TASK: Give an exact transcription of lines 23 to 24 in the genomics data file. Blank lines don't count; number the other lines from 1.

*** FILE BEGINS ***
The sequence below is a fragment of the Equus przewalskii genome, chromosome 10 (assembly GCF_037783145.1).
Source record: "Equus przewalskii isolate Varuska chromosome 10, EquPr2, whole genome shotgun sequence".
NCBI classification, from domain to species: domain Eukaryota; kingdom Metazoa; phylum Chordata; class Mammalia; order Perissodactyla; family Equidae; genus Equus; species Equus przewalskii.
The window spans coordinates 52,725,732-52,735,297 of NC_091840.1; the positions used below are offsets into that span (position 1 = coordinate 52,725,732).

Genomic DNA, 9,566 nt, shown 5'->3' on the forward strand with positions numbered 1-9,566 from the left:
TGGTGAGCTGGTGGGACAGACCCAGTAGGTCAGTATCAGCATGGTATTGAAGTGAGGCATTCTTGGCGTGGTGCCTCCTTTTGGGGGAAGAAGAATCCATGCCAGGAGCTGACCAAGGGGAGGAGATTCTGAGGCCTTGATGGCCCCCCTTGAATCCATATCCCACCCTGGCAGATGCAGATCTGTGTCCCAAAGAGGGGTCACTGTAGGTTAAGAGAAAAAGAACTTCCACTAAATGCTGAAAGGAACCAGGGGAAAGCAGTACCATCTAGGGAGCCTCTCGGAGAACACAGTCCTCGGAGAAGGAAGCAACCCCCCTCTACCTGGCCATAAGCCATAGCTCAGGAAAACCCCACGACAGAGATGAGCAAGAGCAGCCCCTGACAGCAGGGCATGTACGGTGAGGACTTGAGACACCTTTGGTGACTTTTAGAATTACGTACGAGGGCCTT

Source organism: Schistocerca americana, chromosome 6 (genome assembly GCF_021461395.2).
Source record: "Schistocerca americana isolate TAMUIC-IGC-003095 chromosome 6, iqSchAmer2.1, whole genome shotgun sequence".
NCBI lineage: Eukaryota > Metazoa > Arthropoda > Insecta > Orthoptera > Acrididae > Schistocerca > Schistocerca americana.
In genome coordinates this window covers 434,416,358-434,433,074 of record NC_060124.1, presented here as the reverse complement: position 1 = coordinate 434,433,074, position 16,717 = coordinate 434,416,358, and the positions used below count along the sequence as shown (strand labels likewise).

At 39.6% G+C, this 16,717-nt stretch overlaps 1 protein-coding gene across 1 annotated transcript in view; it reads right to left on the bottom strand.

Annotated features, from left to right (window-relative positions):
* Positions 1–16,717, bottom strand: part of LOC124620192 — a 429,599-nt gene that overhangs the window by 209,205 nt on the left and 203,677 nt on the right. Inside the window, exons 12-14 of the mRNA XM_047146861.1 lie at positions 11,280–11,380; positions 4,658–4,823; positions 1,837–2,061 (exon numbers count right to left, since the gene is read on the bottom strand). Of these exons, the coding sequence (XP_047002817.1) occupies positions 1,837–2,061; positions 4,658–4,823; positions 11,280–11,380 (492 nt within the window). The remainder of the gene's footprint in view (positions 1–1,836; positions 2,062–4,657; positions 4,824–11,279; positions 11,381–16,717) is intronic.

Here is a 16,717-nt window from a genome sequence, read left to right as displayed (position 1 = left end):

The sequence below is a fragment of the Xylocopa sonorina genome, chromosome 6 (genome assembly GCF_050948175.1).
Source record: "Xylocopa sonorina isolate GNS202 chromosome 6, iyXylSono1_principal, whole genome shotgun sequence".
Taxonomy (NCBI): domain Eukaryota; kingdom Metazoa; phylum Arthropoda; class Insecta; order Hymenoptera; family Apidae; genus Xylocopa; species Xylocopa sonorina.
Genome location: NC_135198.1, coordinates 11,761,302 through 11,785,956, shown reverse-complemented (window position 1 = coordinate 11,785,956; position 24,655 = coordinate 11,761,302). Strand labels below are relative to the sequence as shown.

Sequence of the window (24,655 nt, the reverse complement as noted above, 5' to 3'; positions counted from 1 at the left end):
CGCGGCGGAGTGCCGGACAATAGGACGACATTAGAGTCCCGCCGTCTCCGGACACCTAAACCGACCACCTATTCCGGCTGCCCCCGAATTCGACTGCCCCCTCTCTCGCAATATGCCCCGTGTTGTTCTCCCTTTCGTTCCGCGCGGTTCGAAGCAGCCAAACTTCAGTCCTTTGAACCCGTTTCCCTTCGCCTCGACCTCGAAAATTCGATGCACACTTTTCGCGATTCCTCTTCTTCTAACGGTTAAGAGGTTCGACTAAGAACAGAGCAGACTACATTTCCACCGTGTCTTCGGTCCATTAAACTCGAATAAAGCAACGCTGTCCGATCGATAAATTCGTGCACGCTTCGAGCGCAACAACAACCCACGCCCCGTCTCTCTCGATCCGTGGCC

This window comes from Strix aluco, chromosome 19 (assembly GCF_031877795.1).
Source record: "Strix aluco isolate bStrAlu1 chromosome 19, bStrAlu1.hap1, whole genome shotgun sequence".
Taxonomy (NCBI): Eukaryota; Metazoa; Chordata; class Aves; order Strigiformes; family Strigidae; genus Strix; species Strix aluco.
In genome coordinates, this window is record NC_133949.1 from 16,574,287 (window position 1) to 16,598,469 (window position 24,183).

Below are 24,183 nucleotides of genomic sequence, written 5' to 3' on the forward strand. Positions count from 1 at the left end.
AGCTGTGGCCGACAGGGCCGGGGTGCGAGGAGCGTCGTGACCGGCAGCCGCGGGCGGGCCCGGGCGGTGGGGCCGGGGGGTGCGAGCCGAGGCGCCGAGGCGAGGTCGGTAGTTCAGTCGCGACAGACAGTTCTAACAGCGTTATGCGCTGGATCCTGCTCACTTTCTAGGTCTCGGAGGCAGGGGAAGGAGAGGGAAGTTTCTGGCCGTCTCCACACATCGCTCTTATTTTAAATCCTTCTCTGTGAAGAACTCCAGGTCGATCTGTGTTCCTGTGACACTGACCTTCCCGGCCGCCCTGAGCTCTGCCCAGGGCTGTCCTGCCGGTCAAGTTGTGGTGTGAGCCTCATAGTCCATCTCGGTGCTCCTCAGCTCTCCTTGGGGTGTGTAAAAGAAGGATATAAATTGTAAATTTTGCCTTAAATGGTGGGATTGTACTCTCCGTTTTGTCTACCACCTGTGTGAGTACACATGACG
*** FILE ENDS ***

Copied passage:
Taxonomy (NCBI): Eukaryota; Metazoa; Chordata; class Aves; order Strigiformes; family Strigidae; genus Strix; species Strix aluco.
In genome coordinates, this window is record NC_133949.1 from 16,574,287 (window position 1) to 16,598,469 (window position 24,183).